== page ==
Follow Your Passion Is Bad Advice
One thing I've been thinking about is conventional wisdom, of which, one of the maxims is this: "Follow your passion." This advice is inspiring, intuitive, and validates what you feel about a field, no matter its relevance or usefulness.
However, the problem with these kinds of advice is that they presuppose that there is a pre-existing passion within each one of us and that we need to magically identify that passion to be happy. In fact, this Stanford paper by Carol Dweck and others supports this idea.
But think about it — Fields are set by others; job descriptions are created by others; categories are created by others, all for the convenience of bucketing people in narrow domains. It's like college admissions — all colleges want a well-rounded class, not a well-rounded student.
So, you're better off pursuing one thing forever, because it's beneficial for the system, but the scary part is that it may just not be beneficial for you. You'll find plenty of other resources online supporting this claim, some of which are here, here, and here.
The iron law that really helped me understand this idea better was that the more time you invest in finding things that you love, the more you’ll hate what you’re doing now. So, it's better to develop passion rather than trying to find it.
Instead of trying to find what you were made for, master a rare skill, build leverage by doing it better than others, and see how you can use that skill in places that you like. The rest will follow.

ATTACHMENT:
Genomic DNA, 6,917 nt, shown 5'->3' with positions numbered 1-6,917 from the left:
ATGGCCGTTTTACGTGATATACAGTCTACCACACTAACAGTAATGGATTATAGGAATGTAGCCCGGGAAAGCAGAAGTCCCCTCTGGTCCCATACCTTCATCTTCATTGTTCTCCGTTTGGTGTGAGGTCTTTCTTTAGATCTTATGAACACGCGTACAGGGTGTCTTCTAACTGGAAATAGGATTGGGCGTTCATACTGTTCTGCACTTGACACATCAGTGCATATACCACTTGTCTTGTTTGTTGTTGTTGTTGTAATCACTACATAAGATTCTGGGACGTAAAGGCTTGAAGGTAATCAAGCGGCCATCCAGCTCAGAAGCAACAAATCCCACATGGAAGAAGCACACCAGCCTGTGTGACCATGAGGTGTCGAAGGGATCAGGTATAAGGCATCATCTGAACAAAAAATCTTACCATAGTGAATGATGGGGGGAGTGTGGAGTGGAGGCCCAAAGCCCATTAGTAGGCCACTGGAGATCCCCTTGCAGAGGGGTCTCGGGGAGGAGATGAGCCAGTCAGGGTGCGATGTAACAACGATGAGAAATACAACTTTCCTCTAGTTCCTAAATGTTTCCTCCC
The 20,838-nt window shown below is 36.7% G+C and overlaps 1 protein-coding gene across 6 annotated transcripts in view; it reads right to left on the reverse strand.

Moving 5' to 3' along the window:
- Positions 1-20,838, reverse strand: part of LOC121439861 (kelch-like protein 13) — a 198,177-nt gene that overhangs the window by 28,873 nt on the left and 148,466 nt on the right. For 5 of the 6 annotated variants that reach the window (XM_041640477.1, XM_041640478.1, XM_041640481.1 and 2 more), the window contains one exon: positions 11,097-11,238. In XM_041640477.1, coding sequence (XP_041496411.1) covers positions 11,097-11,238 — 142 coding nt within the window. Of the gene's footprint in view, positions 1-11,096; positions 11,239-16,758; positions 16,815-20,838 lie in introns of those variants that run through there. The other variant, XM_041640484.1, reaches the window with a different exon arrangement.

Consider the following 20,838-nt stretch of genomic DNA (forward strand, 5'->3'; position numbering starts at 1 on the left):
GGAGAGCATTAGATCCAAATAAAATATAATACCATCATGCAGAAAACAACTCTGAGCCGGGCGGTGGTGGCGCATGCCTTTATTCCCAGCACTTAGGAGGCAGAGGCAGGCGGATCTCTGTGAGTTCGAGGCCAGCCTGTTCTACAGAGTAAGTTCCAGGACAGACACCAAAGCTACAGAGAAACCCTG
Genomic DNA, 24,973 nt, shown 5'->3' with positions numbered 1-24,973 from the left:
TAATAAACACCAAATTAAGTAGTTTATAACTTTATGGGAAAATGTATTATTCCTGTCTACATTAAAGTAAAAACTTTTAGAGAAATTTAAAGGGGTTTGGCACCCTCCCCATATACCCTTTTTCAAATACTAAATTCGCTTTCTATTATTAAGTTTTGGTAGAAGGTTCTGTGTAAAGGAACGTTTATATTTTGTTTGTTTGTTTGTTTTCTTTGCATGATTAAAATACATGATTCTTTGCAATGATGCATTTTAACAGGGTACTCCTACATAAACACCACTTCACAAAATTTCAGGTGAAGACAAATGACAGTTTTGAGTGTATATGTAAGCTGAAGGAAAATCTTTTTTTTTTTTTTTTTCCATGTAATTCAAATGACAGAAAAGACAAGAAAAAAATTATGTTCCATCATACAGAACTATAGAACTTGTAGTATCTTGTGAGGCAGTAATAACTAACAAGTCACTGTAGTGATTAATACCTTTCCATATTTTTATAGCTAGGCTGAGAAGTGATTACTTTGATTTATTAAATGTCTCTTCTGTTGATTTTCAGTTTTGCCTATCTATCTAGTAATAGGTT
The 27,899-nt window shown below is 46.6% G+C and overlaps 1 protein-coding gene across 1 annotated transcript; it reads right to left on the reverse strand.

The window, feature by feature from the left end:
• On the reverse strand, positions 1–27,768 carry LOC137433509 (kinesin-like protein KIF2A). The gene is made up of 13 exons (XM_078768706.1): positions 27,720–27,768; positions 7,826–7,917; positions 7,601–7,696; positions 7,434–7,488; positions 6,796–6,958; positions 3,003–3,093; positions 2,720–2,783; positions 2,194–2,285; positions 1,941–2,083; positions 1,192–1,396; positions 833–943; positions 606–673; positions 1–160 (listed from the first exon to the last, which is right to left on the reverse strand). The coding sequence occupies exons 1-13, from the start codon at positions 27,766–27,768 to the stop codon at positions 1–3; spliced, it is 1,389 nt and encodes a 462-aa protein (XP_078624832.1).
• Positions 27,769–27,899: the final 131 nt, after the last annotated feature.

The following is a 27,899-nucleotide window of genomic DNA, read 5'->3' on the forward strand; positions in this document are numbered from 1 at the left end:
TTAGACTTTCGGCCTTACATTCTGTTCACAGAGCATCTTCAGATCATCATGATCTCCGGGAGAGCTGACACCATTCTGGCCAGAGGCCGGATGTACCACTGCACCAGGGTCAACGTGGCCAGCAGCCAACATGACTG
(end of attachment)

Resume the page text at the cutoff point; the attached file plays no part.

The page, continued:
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Sharing three lessons I learned from Tristan Harris's interview with David Fuller, that I thought are relevant now more than ever.
Get the latest episode here on the website, or Spotify, Google, or Apple. We added some cool music to the intro.
Here's what the episode is about: Now more than ever are we social distancing. No, not only the 6 feet away kind, but also the ones that are hundreds or even thousands of miles away. It is during these times that our friendships are really put to the test. To provide clarity and some historical humor, we talk about our own friendship, the difference between true friends and ‘proto-friends’, and how conversations should be coupled with both intuition and intention. It’s hard trying to stay in touch; but fret not, your vaccine lies in our conversation. :)
Our Commonplace Book
I'll point you to a treasure trove of resources this week. Here's a reading list of what to read and how to read it by a newspaper I enjoy reading -- The Economist.